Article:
Earth observation, primarily but not exclusively with radar satellites, will consume an increasingly larger portion of the Canadian budget for space activities over the next 10 years, a Canadian Space Agency (CSA) official said.

Work on Canada’s contributions to the international space station is beginning to wind down, while development of a three-satellite radar observation constellation will ramp up in the coming years, said Hugues Gilbert, the CSA’s director of strategic development.

The Canadian government has provided about 300 million Canadian dollars ($242.2 million) per year for the space agency since 1999, Gilbert said. The budget is divided into four main areas: Earth observation; space science and exploration; satellite communications; and awareness and learning.

Currently, the Earth observation and space science and exploration areas consume roughly equal shares of the budget, with the bulk of the funds paying for Canada’s participation in the space station program and the Radarsat imaging satellite program.

The CSA intends to shift money away from space science and exploration and into Earth observation over the next decade , Gilbert said. The CSA has completed work on its main space station contribution, the robotic Canadarm2, a crane-like device used to move and manipulate payloads from a fixed location. Work continues on Dextre, a smaller two-armed robot that will be able to move about the exterior of the station to perform more complex tasks.

“We have had a very significant investment in developing Canadarm2 and will have significant investment over the next several years for Dextre,” Gilbert said. “But now that we are moving into operations of the robotic systems, it will allow us to invest more heavily in Earth observation.”

Within the next 10 years, the CSA would like to direct 45 percent of its stable budget toward Earth observation work. This does not include an additional allocation of government funding that will help cover development of the next generation of Radarsat satellites , Gilbert said.

The CSA will dedicate 89 million Canadian dollars of its budget over the next five years to develop the third-generation Radarsat system, which will consist of three small satellites operating in coordinated fashion. The government will provide another 111 million Canadian dollars from other accounts over that same time frame.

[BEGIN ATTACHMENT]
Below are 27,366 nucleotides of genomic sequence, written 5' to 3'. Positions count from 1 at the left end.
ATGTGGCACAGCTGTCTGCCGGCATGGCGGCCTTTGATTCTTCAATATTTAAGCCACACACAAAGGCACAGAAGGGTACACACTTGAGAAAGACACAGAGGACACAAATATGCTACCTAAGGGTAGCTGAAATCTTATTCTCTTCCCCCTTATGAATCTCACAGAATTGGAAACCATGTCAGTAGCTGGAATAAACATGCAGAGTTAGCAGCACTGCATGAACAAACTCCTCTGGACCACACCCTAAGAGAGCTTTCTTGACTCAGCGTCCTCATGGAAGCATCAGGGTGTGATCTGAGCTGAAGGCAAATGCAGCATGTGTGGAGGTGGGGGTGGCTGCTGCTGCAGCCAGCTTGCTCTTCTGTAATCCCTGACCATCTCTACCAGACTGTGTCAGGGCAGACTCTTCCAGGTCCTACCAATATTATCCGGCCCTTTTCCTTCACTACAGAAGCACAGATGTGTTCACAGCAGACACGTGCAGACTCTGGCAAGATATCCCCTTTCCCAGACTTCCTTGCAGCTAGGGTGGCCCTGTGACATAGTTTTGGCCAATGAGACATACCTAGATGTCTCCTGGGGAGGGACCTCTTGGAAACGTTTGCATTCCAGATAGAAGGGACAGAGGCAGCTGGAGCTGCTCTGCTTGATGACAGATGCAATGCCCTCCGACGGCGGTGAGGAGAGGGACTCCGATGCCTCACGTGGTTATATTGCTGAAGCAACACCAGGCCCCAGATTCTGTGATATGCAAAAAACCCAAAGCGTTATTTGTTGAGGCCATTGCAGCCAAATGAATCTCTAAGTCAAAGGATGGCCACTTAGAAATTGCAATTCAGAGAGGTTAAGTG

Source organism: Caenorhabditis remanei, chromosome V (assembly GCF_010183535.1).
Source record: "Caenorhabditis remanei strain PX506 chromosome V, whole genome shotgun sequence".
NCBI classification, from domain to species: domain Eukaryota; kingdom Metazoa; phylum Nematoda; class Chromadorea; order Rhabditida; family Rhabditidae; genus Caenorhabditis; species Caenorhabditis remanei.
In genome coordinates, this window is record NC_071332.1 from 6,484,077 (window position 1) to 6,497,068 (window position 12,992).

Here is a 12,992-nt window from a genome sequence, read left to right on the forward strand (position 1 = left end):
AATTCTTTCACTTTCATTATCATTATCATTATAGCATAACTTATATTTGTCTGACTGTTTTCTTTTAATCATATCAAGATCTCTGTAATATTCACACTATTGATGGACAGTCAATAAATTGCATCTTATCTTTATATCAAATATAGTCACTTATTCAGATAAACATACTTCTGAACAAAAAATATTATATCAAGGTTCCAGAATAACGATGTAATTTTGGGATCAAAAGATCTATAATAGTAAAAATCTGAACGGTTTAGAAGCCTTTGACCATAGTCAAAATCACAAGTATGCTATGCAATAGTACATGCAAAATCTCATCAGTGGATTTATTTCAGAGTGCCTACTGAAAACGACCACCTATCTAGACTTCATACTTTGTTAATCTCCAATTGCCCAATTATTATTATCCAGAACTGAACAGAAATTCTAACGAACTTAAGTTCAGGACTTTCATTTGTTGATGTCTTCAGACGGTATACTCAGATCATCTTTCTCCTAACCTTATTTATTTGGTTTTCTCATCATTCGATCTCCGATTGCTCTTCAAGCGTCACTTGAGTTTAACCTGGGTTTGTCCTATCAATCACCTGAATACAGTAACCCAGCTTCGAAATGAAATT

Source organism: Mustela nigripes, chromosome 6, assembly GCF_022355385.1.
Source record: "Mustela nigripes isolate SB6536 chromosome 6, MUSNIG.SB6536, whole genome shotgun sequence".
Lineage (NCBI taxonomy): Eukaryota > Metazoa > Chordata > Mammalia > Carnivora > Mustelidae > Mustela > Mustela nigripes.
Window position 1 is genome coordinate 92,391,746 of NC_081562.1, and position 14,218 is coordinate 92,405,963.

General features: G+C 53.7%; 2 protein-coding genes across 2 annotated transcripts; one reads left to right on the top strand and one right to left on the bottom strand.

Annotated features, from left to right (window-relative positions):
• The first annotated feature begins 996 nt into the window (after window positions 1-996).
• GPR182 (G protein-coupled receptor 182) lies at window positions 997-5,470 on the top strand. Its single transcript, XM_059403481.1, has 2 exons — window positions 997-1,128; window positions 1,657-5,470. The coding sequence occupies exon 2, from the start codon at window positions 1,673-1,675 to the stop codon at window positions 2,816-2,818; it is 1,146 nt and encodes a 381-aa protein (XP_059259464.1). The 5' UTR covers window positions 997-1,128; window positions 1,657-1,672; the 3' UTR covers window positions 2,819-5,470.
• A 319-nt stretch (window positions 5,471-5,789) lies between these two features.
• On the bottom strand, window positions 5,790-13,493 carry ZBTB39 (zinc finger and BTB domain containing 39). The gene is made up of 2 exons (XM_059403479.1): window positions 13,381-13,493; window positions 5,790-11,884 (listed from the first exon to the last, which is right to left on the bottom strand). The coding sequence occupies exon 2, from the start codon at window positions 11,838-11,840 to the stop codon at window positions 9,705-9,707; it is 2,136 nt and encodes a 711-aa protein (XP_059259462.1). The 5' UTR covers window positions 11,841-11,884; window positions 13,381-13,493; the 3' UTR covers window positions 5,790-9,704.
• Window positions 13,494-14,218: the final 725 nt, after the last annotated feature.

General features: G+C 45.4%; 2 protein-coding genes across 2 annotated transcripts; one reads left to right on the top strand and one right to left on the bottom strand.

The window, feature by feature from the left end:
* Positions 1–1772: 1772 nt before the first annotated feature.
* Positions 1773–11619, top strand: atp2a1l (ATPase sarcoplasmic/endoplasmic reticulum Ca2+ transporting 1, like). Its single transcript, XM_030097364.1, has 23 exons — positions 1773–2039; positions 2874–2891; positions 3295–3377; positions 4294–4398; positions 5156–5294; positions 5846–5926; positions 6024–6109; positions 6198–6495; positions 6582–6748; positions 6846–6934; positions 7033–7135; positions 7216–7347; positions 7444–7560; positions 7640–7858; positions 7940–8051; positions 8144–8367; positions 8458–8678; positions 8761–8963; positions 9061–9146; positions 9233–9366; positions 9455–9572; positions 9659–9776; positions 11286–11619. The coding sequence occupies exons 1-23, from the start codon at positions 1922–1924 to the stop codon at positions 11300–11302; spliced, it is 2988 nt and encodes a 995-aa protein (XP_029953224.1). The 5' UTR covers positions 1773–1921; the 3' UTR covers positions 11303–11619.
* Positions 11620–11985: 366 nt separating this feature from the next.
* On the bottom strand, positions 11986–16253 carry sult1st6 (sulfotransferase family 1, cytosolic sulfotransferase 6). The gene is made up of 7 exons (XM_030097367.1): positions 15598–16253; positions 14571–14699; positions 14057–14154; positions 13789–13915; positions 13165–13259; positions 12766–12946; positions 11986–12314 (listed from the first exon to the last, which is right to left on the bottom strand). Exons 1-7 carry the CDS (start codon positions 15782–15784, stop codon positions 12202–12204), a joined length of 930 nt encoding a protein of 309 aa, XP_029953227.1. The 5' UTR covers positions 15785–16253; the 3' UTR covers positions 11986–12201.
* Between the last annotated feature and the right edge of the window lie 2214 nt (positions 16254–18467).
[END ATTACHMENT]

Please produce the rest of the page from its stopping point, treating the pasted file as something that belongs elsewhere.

Overall, the CSA will spend about 800 million Canadian dollars to develop and launch the three-satellite constellation by 2013. The small satellites will constitute the follow-on to Radarsat-1, which was launched in 1995 , and Radarsat-2, now slated to launch in early 2006.

The CSA is allocating only about 7 million Canadian dollars this year for development work on the three-satellite system, but the program will ramp up significantly over the next four years, Gilbert said.

“The Earth observation budget also will include a few atmospheric science missions we are considering right now,” Gilbert said. “We will have a couple of fairly significant programs, but nothing that will compare to the kind of investment we will be having in [synthetic aperture radar] technology.”

The CSA also is considering investing in hyperspectral technology that could lead to a satellite development program in the future, Gilbert said.

Once the development of the space station robotic hardware is completed, spending in the space science and exploration area will be scaled back from about 42 percent to about 40 percent of the stable CSA budget, Gilbert said. Among the activities the CSA will focus on in that category are the Canadian astronaut program, astronomy, solar studies, microgravity research, planetary exploration and Canada’s contribution to NASA’s James Webb Space Telescope, he said.

Spending on satellite communications , which includes the CSA’s contribution to Telesat Canada’s Anik F2 broadband satellite as well as the Cassiope experimental communications mission, will remain stable at around 10 percent of total spending, Gilbert said.

The awareness and learning area, which is dedicated to educating young Canadians about space, consumes about 3 percent of the CSA’s annual budget and will remain at that level, Gilbert said.